Are you worried about your web or mobile application crashing in the near future? If you are careful and plan accordingly you can avoid a horrible crash and ensure your application is engineered to scale. Read to learn the scalability top trends for 2018.
So what is scalability? It is the ability for your application to properly handle more and more users as it grows. For example, if your application starts off with 1,000 users and everything runs fast and smoothly, but when you add 10,000 users, your app gets sluggish and slow, your app did not scale correctly.
There are various ways to make an application scale. Some are considered engineered into the product or its infrastructure, and others will be band-aids or quick fixes, not ideal but get the job (partially) done when in times of need.
Web & Mobile Application Architecture
Trying to squeeze every single function into a gigantic application is not only bad, it is also out of style. Used to be called monolithic applications, they tend to become too big to manage and will shortly show signs of performance issues, difficult bugs and a lot of clutter. Instead, we opt now for microservices where smaller functions of an app work together but behave completely independent as miniature applications.
Using microservices has tons of advantages because it is easy to scale up only the functions that need to be scaled and not the entire system. Furthermore, it allows parts of the app to be built in one language or another that is more suitable for that specific function (see next section for more on this)
Web & Mobile Application Programming Languages
Choosing the right tool for the job is essential as it is choosing the right language, framework and services adequate for your application. There is no silver bullet or formula, so you must rely on the experience of your development team. For instance, if your application needs to perform heavy data manipulation operations you could pick a suitable language like Python. Sure, PHP can do this, but it is not the optimal pick.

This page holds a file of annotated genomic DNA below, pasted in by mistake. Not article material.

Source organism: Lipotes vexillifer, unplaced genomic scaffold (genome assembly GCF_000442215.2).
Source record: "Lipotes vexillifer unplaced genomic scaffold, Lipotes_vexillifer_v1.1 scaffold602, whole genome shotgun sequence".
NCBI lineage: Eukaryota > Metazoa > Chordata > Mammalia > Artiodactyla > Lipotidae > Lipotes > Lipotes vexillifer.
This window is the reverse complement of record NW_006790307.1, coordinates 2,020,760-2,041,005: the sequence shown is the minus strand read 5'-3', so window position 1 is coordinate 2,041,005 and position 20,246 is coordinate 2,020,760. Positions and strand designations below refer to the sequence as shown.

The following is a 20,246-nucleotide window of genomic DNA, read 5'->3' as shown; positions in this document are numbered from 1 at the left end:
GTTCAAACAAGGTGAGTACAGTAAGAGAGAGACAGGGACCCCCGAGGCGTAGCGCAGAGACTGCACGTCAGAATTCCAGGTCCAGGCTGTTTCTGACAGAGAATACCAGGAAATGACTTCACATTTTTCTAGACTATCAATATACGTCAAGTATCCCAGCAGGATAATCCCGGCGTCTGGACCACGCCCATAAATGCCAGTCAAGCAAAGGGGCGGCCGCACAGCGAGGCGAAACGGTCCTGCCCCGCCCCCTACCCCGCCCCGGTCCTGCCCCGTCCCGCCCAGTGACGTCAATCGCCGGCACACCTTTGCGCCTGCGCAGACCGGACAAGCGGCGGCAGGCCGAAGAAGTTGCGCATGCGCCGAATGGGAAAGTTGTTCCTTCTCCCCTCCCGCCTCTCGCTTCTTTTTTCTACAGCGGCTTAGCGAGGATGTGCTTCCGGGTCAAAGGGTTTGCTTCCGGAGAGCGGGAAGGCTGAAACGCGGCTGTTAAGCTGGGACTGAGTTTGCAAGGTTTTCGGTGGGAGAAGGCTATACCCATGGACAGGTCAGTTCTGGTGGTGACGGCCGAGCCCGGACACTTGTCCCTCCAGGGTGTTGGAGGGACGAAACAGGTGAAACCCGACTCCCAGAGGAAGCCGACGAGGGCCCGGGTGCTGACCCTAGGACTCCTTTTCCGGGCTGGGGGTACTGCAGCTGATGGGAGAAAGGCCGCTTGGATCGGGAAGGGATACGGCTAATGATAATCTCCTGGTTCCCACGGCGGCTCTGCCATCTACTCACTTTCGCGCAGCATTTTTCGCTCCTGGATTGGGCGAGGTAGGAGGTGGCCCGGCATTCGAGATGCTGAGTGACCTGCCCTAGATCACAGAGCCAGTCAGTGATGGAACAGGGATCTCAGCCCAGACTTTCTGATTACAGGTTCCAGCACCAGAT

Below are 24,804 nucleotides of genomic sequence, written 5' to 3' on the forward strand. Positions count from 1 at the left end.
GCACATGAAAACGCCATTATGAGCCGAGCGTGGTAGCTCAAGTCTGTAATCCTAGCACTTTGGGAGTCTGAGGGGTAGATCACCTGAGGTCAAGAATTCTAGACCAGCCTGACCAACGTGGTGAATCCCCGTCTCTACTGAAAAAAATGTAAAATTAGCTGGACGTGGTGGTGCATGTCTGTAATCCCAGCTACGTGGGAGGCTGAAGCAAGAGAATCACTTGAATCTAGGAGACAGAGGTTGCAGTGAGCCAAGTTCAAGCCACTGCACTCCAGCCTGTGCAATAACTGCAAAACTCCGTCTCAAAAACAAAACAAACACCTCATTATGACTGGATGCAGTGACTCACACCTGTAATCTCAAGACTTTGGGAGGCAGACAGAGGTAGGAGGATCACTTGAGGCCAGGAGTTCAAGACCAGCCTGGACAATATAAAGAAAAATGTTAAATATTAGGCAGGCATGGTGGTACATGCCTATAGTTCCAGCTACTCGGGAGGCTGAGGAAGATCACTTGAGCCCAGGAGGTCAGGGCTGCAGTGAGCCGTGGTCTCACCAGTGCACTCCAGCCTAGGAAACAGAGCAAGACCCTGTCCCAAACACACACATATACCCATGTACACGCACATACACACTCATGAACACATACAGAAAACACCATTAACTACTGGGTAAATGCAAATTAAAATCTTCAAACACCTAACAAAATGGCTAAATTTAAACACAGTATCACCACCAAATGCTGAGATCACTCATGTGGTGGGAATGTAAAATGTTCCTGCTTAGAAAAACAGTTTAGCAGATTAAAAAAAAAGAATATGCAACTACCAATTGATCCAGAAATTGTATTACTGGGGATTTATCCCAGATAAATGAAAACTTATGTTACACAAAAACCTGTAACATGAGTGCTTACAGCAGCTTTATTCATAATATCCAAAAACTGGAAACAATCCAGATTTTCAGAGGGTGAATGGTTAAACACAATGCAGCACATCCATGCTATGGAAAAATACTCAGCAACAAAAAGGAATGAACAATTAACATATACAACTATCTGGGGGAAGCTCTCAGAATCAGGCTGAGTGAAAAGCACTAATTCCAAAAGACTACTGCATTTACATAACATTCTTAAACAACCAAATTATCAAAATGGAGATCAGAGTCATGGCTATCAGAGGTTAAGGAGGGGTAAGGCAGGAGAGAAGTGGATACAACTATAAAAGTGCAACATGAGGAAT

If your development team only works on one language, get another team (I am not kidding). In this day and age, a developer that can’t handle a couple of the main current technologies is as useful as a rotary phone. Sure, you can dial, but you won’t get far. If your solo developer, is in-love with a single technology, invest in his education. You will do the world and your app a favour.
Get A Bigger Cloud! 🙂
If your app is built on microservices your app can live in multiple fragments around the cloud and then with little effort, scale them up. For each “layer” of an application there are specific solutions but typically they involve a load balancer and then a copy of one or many of the microservice that needs more love. A load balancer is like a hub where all requests are received and then routed to the most available micro service, so if one server is busy, the next request goes to a free server.
Sometimes just replicating the services is not easy or will require too much engineering, in this case you can opt for other solutions like just using faster, bigger servers. This will work to a certain degree but as a rule of thumb, if you are just increasing the size and speed too often, it will eventually cost you more than figuring a way to split the service apart.
For example, if your MySQL database is becoming the bottleneck, sure, you can double the memory and CPU’s and fine tune the settings but eventually, you will need to fragment the component and rely on replication and other strategies. By the way, if there are issues with a relational database, 80% (or 99%…) of the time, it has nothing to do with the memory, CPU or settings, and more to do with the overall data structure or the way it is being queried.
Be Weary of Overengineering
If your team will spend dozens of hours coming up with the perfect scalability architecture and setting up a perfect solution that will auto-scale with AI… your project will most likely cost 2x – 5x more than it should. It will be 2x – 5x later than expected and… it there will be a weakness making the stakeholders question why did all this happen.
Overengineering is probably as bad as not planning for scalability. Sure, your team should propose and implement certain strategies, but trying to do them all from the get-go with limited data on the real usage will just cause frustration and delays. Furthermore, the cost and complexity of maintaining a sophisticated infrastructure that has bee overengeered will break the bank if the project does not merit all that at the beginning.
There is no single rule for writing applications that can scale. Experience and knowledge will come into play. Be careful not to overdo it and look into microservices for your future projects.